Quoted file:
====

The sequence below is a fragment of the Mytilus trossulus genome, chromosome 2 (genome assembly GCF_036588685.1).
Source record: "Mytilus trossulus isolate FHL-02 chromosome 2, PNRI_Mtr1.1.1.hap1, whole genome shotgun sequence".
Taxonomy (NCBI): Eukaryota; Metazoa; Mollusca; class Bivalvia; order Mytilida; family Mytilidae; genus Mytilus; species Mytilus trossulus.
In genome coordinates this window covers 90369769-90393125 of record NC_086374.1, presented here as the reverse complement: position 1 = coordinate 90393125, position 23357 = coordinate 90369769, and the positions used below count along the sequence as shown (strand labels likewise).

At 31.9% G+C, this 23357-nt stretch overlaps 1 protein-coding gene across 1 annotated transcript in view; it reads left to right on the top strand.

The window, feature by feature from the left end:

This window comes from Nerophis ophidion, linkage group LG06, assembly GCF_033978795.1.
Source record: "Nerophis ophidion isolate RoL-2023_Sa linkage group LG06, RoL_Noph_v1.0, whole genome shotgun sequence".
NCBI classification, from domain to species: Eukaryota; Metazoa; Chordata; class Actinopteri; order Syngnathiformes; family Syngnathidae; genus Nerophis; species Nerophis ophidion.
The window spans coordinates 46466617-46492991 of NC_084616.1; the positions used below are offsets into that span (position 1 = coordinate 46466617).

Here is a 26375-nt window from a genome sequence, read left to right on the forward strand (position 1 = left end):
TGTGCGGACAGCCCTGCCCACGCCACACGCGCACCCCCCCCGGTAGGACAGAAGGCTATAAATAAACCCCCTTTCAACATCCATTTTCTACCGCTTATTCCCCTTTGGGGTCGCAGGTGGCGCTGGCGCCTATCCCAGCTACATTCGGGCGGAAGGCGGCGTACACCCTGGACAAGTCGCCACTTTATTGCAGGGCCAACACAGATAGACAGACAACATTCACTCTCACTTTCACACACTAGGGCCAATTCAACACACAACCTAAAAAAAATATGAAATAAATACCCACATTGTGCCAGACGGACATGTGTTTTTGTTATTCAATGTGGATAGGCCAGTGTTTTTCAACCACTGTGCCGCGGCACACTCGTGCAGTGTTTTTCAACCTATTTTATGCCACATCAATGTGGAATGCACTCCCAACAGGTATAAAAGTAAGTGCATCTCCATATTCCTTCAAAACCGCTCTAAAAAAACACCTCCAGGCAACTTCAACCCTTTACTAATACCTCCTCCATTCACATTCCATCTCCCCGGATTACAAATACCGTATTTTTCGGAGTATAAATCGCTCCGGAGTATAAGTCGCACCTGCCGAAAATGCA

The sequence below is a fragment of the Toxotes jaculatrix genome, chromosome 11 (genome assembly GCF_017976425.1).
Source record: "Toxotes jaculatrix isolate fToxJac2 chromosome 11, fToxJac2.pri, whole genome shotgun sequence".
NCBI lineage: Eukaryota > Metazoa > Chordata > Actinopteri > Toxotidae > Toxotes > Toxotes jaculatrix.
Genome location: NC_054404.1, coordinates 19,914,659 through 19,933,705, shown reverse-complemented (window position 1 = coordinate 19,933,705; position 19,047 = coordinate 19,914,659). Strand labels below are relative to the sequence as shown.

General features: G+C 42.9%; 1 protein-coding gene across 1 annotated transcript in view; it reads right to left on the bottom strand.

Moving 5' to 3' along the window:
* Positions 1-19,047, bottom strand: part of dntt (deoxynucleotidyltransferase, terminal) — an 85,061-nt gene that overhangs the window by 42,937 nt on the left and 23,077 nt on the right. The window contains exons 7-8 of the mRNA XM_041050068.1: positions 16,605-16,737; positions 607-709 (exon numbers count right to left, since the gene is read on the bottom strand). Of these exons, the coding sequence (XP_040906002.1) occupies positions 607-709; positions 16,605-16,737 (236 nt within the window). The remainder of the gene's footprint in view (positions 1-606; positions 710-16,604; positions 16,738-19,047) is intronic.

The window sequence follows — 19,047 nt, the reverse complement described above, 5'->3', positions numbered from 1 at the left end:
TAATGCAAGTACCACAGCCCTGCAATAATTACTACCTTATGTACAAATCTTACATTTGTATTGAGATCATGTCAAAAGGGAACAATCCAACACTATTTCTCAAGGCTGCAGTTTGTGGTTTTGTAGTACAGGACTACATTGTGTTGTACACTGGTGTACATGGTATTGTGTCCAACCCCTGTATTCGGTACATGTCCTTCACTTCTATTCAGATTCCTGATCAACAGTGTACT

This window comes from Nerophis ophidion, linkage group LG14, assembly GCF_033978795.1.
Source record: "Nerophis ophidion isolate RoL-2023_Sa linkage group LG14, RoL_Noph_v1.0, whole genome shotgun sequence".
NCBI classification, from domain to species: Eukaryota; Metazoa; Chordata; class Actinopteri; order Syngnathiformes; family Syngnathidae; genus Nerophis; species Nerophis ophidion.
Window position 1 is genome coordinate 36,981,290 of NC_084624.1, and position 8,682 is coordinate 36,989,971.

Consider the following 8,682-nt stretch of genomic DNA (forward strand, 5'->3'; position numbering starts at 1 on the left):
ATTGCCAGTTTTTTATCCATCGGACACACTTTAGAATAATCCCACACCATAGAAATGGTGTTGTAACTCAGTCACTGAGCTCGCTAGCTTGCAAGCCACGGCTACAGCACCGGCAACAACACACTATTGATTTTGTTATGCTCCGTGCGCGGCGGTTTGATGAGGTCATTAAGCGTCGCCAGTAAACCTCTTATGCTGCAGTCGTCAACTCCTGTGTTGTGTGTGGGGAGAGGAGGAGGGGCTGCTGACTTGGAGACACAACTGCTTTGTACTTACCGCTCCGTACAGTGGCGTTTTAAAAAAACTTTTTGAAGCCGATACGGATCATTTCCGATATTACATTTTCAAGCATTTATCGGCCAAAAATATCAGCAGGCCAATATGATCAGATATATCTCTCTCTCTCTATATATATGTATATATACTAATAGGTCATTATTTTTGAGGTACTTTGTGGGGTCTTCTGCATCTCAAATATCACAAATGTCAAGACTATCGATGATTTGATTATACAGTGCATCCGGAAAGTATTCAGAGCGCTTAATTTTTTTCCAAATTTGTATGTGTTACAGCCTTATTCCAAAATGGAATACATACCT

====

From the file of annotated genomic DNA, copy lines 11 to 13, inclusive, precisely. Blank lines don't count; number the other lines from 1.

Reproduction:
Here is a 26375-nt window from a genome sequence, read left to right on the forward strand (position 1 = left end):
TGTGCGGACAGCCCTGCCCACGCCACACGCGCACCCCCCCCGGTAGGACAGAAGGCTATAAATAAACCCCCTTTCAACATCCATTTTCTACCGCTTATTCCCCTTTGGGGTCGCAGGTGGCGCTGGCGCCTATCCCAGCTACATTCGGGCGGAAGGCGGCGTACACCCTGGACAAGTCGCCACTTTATTGCAGGGCCAACACAGATAGACAGACAACATTCACTCTCACTTTCACACACTAGGGCCAATTCAACACACAACCTAAAAAAAATATGAAATAAATACCCACATTGTGCCAGACGGACATGTGTTTTTGTTATTCAATGTGGATAGGCCAGTGTTTTTCAACCACTGTGCCGCGGCACACTCGTGCAGTGTTTTTCAACCTATTTTATGCCACATCAATGTGGAATGCACTCCCAACAGGTATAAAAGTAAGTGCATCTCCATATTCCTTCAAAACCGCTCTAAAAAAACACCTCCAGGCAACTTCAACCCTTTACTAATACCTCCTCCATTCACATTCCATCTCCCCGGATTACAAATACCGTATTTTTCGGAGTATAAATCGCTCCGGAGTATAAGTCGCACCTGCCGAAAATGCA

The sequence below is a fragment of the Toxotes jaculatrix genome, chromosome 11 (genome assembly GCF_017976425.1).